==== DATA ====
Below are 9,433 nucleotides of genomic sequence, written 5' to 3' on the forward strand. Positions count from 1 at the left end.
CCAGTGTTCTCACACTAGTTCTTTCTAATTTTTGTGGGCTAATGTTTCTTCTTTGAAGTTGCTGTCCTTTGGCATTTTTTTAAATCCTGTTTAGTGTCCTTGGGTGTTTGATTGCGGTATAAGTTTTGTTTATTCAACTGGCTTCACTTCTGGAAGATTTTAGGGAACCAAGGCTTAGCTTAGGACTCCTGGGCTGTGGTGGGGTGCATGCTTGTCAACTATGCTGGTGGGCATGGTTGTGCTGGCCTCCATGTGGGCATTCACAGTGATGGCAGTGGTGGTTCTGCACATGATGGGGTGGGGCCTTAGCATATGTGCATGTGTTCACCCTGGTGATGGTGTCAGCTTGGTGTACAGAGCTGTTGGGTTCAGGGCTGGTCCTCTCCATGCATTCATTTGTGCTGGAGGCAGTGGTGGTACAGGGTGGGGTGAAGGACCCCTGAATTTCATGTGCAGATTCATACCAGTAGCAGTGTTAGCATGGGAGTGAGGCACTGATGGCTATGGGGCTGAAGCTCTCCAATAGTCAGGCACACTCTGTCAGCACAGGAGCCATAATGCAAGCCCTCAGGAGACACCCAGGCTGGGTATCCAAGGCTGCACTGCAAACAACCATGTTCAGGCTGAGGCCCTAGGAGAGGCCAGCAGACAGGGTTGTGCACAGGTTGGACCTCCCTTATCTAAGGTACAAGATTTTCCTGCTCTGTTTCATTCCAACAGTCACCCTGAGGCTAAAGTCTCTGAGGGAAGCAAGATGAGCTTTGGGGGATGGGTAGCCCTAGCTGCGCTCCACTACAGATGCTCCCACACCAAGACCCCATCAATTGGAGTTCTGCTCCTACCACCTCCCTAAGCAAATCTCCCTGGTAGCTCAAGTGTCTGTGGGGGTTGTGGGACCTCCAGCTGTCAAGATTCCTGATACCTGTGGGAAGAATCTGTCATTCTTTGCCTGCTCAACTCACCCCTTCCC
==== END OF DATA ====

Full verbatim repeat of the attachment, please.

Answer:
Below are 9,433 nucleotides of genomic sequence, written 5' to 3' on the forward strand. Positions count from 1 at the left end.
CCAGTGTTCTCACACTAGTTCTTTCTAATTTTTGTGGGCTAATGTTTCTTCTTTGAAGTTGCTGTCCTTTGGCATTTTTTTAAATCCTGTTTAGTGTCCTTGGGTGTTTGATTGCGGTATAAGTTTTGTTTATTCAACTGGCTTCACTTCTGGAAGATTTTAGGGAACCAAGGCTTAGCTTAGGACTCCTGGGCTGTGGTGGGGTGCATGCTTGTCAACTATGCTGGTGGGCATGGTTGTGCTGGCCTCCATGTGGGCATTCACAGTGATGGCAGTGGTGGTTCTGCACATGATGGGGTGGGGCCTTAGCATATGTGCATGTGTTCACCCTGGTGATGGTGTCAGCTTGGTGTACAGAGCTGTTGGGTTCAGGGCTGGTCCTCTCCATGCATTCATTTGTGCTGGAGGCAGTGGTGGTACAGGGTGGGGTGAAGGACCCCTGAATTTCATGTGCAGATTCATACCAGTAGCAGTGTTAGCATGGGAGTGAGGCACTGATGGCTATGGGGCTGAAGCTCTCCAATAGTCAGGCACACTCTGTCAGCACAGGAGCCATAATGCAAGCCCTCAGGAGACACCCAGGCTGGGTATCCAAGGCTGCACTGCAAACAACCATGTTCAGGCTGAGGCCCTAGGAGAGGCCAGCAGACAGGGTTGTGCACAGGTTGGACCTCCCTTATCTAAGGTACAAGATTTTCCTGCTCTGTTTCATTCCAACAGTCACCCTGAGGCTAAAGTCTCTGAGGGAAGCAAGATGAGCTTTGGGGGATGGGTAGCCCTAGCTGCGCTCCACTACAGATGCTCCCACACCAAGACCCCATCAATTGGAGTTCTGCTCCTACCACCTCCCTAAGCAAATCTCCCTGGTAGCTCAAGTGTCTGTGGGGGTTGTGGGACCTCCAGCTGTCAAGATTCCTGATACCTGTGGGAAGAATCTGTCATTCTTTGCCTGCTCAACTCACCCCTTCCC